June 23, 2020 / 5:47 AM / 2 months ago

Google faces employee petition to end tech sales to police

FILR PHOTO: A 3D printed Google logo is seen in this illustration taken April 12, 2020. REUTERS/Dado Ruvic/Illustration

OAKLAND, Calif. (Reuters) - More than 1,600 workers at Alphabet Inc are petitioning its Google unit to stop selling email and other services to police departments, a source familiar with the matter said on Monday.

The workers in a petition seen by Reuters expressed disappointment with Google not joining the “millions who want to defang and defund” police departments. Civil rights activists across the United States for years have called for scaling back traditional policing, and the efforts have gained momentum through protests over the death of George Floyd in Minneapolis police custody last month.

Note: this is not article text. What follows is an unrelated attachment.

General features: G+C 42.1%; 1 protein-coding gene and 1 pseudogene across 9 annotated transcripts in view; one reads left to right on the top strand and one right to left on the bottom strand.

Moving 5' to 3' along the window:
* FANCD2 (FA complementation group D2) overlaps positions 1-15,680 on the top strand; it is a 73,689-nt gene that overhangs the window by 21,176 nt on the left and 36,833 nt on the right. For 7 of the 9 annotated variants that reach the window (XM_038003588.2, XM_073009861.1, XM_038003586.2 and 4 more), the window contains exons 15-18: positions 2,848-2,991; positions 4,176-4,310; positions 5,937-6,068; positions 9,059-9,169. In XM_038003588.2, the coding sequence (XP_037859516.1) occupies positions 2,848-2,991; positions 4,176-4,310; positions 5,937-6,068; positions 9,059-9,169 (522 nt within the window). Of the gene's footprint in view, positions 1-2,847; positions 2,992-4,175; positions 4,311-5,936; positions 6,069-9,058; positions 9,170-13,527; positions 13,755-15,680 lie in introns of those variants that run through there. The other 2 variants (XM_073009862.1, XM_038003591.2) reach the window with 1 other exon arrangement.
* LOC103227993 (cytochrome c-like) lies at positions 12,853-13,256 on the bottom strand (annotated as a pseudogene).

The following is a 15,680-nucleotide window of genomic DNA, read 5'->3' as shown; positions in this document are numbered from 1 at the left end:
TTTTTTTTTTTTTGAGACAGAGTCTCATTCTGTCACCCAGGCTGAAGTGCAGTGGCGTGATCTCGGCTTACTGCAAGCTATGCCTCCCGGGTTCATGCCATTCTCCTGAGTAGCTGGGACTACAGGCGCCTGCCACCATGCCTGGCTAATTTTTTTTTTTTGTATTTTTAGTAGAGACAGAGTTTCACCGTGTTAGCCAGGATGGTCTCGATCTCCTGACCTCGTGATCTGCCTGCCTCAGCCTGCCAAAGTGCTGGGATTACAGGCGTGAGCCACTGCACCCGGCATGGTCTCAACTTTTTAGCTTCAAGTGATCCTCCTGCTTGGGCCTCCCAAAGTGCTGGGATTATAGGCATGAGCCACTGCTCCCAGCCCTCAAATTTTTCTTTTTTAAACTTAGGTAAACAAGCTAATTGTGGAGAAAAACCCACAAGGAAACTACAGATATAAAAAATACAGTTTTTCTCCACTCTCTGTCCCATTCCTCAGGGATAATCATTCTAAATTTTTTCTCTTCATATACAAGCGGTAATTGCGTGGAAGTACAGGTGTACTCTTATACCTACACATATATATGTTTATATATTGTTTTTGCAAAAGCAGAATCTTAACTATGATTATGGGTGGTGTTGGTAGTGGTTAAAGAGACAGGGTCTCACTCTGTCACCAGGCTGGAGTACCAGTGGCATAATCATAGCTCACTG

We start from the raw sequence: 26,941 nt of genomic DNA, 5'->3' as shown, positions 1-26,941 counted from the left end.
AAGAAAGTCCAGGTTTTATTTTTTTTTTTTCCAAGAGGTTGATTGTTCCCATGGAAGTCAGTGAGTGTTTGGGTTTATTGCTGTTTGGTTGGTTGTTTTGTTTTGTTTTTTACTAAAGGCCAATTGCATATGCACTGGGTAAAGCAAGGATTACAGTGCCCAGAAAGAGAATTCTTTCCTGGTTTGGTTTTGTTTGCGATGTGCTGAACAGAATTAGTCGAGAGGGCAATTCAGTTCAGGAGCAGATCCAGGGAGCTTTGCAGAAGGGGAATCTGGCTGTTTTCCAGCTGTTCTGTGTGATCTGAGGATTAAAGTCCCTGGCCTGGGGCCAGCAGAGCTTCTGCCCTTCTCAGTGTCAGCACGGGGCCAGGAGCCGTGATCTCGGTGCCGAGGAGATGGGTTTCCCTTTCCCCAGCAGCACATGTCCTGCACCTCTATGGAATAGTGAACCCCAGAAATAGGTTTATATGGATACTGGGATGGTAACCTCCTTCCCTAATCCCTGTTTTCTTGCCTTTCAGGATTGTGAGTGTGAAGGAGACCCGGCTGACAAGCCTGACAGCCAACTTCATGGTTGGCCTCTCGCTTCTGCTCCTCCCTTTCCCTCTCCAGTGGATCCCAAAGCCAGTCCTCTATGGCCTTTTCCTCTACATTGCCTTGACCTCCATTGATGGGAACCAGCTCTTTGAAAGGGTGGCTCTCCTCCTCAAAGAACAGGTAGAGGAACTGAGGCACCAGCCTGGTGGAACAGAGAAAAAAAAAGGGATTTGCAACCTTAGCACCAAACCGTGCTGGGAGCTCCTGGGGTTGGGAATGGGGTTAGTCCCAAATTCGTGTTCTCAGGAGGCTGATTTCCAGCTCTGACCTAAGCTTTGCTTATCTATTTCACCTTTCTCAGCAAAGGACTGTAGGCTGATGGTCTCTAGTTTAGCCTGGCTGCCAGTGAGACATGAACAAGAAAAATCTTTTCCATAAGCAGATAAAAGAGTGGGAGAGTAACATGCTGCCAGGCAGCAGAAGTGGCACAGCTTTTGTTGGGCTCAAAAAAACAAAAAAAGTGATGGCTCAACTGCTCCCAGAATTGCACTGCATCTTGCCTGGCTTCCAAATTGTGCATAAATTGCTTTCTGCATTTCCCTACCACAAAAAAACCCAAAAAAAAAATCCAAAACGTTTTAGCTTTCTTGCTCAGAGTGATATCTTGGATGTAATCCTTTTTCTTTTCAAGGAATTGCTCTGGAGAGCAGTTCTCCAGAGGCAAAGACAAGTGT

“We should not be in the business of profiting from racist policing,” the Google petition said. It cited sales of the company’s G Suite package, which includes tools for email, document editing and file storage, to the police department in Clarkstown, New York.

A Google spokesperson told Reuters in response, “We have longstanding terms of use for generally available computing platforms like Gmail, G Suite and Google Cloud Platform, and these products will remain available for governments and local authorities, including police departments, to use.”

Clarkstown police did not immediately respond to a request for comment.

Google has faced internal criticism in the past over sales and partnerships involving the U.S. military, as well as foreign governments seen by human rights activists as authoritarian.

While the company has pulled back from some deals like facial recognition, it has responded to concerns by saying it remains committed to helping governments with cybersecurity and other issues.

“We’re committed to work that makes a meaningful difference to combat systemic racism, and our employees have made over 500 product suggestions in recent weeks, which we are reviewing,” the spokesperson added.

Reporting by Paresh Dave; Editing by Aurora Ellis

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